Respect des fonds

Respect des fonds, or le respect pour les fonds, is a principle in archival theory that proposes to group collections of archival records according to their fonds – that is to say, according to the administration, organization, individual, or entity by which they were created or from which they were received.[1] This principle has largely guided how archival materials are arranged and described in late-19th- and 20th-century archives. The theory posits that ordering groups of records by creatorship provides authenticity and context by evidencing the relationships between records and better manifesting the environment of their creation.

A closely related concept is that of archival integrity, which holds that records emanating from the same source should be kept together.


Respect des fonds originated from the circular titled "Instructions pour la mise en ordre et le classement des archives departementales" (commonly known as "Circular No. 14") issued by the French Ministry of the Interior on April 24, 1841 and authored by Natalis de Wailly, head of the Administrative Section of the Archives nationales.[2] The circular instructed archivists "to assemble the different documents by fonds, that is to say, to form a collection of all the documents which originate from a body, an organization, a family, or an individual, and to arrange the different fonds according to a certain order."[2] This method of arrangement was a break from previous ways of arranging archival materials which were largely based on library classifications or idiosyncratic facets such as date, place, subject, kings, and pre- or post-revolutionary origin.[3]


The principle of respect des fonds gained widespread acceptance across Europe, informing the development of the related German concept, Provenienzprinzip. The principle was also promoted in the widely influential Manual for the Arrangement and Description of Archives (also known as The Dutch Manual) in 1898, further codified by its ratification at the First International Congress of Archivists and Librarians meeting in Brussels in 1910,[4] and featured prominently in the work of noted British archivist Sir Hilary Jenkinson, who described it as "[t]he most important of all principles of Archive Management".[5]


Respect des fonds is often seen as being composed of the twin principles of provenance and original order. The principle of provenance dictates that archival records are grouped by the organization or individual that created them, whereas the principle of original order dictates that the records within those groupings be maintained in the order fashioned by their creator. Provenance and original order are foundational concepts in archival processing. These dual principles are also described as the "external" and "internal" order, respectively, of records ("external" meaning how records are grouped within an archive; "internal" meaning how individual records are arranged within those groups).[6] The explanation by the National Archives of the United States of their Records Group concept demonstrates the influence and legacy of the principle of respect des fonds.[7]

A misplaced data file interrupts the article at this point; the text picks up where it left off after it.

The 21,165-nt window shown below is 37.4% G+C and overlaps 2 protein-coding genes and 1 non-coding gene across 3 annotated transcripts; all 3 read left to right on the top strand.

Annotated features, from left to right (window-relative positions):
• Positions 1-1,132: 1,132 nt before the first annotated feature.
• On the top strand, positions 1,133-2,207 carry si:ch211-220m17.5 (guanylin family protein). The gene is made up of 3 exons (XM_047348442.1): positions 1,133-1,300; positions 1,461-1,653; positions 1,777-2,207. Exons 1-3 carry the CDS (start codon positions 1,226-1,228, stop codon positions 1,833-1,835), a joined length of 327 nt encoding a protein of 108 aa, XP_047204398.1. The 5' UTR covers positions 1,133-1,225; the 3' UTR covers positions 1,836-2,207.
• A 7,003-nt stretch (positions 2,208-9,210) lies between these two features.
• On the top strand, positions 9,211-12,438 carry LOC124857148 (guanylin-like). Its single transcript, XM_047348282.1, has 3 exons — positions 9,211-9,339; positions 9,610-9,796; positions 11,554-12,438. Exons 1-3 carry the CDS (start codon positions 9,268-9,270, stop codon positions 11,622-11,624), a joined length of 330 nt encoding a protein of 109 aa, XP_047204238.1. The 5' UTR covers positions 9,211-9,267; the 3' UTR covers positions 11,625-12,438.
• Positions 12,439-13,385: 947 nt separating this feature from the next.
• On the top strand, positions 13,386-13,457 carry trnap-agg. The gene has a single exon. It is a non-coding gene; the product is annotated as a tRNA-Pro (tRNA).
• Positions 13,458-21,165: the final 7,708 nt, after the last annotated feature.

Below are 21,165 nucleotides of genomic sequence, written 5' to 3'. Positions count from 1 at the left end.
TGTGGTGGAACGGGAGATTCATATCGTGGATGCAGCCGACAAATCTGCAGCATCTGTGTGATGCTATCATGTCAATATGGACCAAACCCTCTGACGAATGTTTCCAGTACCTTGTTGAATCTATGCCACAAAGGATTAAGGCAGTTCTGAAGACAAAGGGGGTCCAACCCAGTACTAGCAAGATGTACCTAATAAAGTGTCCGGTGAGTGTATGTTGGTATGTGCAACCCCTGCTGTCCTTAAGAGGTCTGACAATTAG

While respect des fonds is generally considered a core concept of the archival enterprise, some critics have noted both the historical contingency of its creation and also the impracticality of its execution. For instance, critics have shown that respect des fonds may have arisen from the need to find a simplistic method for novice archivists to manage a growing volume of archival materials.[2] As well, political influences and contestations of historical methods of arranging and describing materials may have influenced the theory's creation.[8] Other critics have argued that grouping records by fonds does not adequately capture the dynamic, changing nature of contemporary bureaucratic institutions[9] and that maintaining original order prioritizes inscrutable or meaningless arrangement systems of records creators over the usability and accessibility of records by researchers and other users of an archive.[10]


  1. Duchein, Michael (Summer 1993). "Theoretical Principles and Practical Problems of Respect des fonds in Archival Science". Archivaria. 16.
  2. 1 2 3 Bartlett, Nancy (1992). "The Origins of the Modern Archival Principle of Provenance". Bibliographical Foundations of French Historical Studies: 106–114.
  3. Posner, Ernst (1940). "Some Aspects of Archival Development since the French Revolution". The American Archivist. 3 (3): 159–172.
  4. Internet Archive. "International Congress of Archivists and Librarians: Brussels, 1910". Retrieved 1 January 2016.
  5. Jenkinson, Hilary (1937). A Manual of Archive Administration (2nd ed.). London: P. Lund, Humphries & Co. p. 101.
  6. Eastwood, Terry (1992). The Archival Fonds: From Theory to Practice. Ottawa: Bureau of Canadian Archivists, Planning Committee on Descriptive Standards. p. 4. ISBN 0969079761.Eastwood, Terry (Fall 2000). "Putting the Parts of the Whole Together: Systematic Arrangement of Archives". Archivaria. 50: 98–99. Retrieved 3 August 2016.
  7. NARA. "The Record Group Concept". Retrieved 8 December 2012.
  8. Moore, Lara (2008). Restoring Order: The Ecole Des Chartes and the Organization of Archives and Libraries in France, 1820-1870. Duluth, Minnesota: Litwin Books. ISBN 0977861791.
  9. Fenyo, Mario (April 1966). "The Records Group Concept: A Critique". The American Archivist. 29 (2): 229–239.
  10. Boles, Frank (1982). "Disrespecting Original Order". The American Archivist. 45 (1): 26–32.
This article is issued from Wikipedia - version of the 8/13/2016. The text is available under the Creative Commons Attribution/Share Alike but additional terms may apply for the media files.